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 2 years ago
A Michigan student is driving southeastward (passing Ann Arbor) at a speed of 45 miles/h and measures a temperature rise of 1 K/h. In addition, we observe that the air at a point 80 miles westnorthwest (WNW) of Ann Arbor is 4 °C colder than in Ann Arbor. Assume that the temperature varies linearly in the WNW direction. What is the local temperature change in Ann Arbor?
 2 years ago
A Michigan student is driving southeastward (passing Ann Arbor) at a speed of 45 miles/h and measures a temperature rise of 1 K/h. In addition, we observe that the air at a point 80 miles westnorthwest (WNW) of Ann Arbor is 4 °C colder than in Ann Arbor. Assume that the temperature varies linearly in the WNW direction. What is the local temperature change in Ann Arbor?

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whpalmer4
 2 years ago
Best ResponseYou've already chosen the best response.0Okay, so the driver is going 45 miles every hour. The temperature rises 1 K/h, so every 45 miles, it rises 1 K, right?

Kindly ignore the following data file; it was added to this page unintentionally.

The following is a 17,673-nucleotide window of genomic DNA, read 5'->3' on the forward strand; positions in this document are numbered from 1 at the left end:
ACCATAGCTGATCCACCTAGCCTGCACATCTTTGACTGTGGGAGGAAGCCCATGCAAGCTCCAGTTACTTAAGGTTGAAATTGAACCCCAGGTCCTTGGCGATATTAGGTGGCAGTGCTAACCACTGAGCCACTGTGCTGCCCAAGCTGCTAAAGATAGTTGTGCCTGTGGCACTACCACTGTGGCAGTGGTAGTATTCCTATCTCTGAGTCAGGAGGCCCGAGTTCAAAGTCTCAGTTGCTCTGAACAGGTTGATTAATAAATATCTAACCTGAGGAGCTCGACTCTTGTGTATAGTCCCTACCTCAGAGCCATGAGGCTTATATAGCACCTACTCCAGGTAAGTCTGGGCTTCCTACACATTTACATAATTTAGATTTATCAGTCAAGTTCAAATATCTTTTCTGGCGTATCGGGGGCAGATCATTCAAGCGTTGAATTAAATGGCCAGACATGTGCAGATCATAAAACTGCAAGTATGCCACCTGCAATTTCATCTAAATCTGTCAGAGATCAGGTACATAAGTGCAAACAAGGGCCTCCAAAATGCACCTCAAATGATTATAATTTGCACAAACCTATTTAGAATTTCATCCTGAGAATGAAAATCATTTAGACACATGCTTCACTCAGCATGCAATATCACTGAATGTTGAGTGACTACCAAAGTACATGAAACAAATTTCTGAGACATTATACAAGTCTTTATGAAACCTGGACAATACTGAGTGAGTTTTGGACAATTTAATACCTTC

whpalmer4
 2 years ago
Best ResponseYou've already chosen the best response.0we can think of this as a line where the slope is 1K/45 miles, the xvalue is the distance from that spot 80 miles WNW of Ann Arbor

whpalmer4
 2 years ago
Best ResponseYou've already chosen the best response.0in fact, the assumption that the temperature varies linearly invites that very thought, because any linear equation can be written as y = mx + b, by definition, really

ranyai12
 2 years ago
Best ResponseYou've already chosen the best response.0i thought youd have to use the equation dT/dt=DT/Dt=U*gradientT

whpalmer4
 2 years ago
Best ResponseYou've already chosen the best response.0I'm still a little confused about the question here, though...

ranyai12
 2 years ago
Best ResponseYou've already chosen the best response.0im assuming its temperature advection

whpalmer4
 2 years ago
Best ResponseYou've already chosen the best response.0what's the context of this question (what class)?

ranyai12
 2 years ago
Best ResponseYou've already chosen the best response.0and its discusing dynamics

whpalmer4
 2 years ago
Best ResponseYou've already chosen the best response.0hmm...I think I'm going to have to bow out, I'm not confident at this point that I understand the question. sorry! at first it looked like this was just a simple application of slope of a line problem...

ranyai12
 2 years ago
Best ResponseYou've already chosen the best response.0its ok thanks for trying though!
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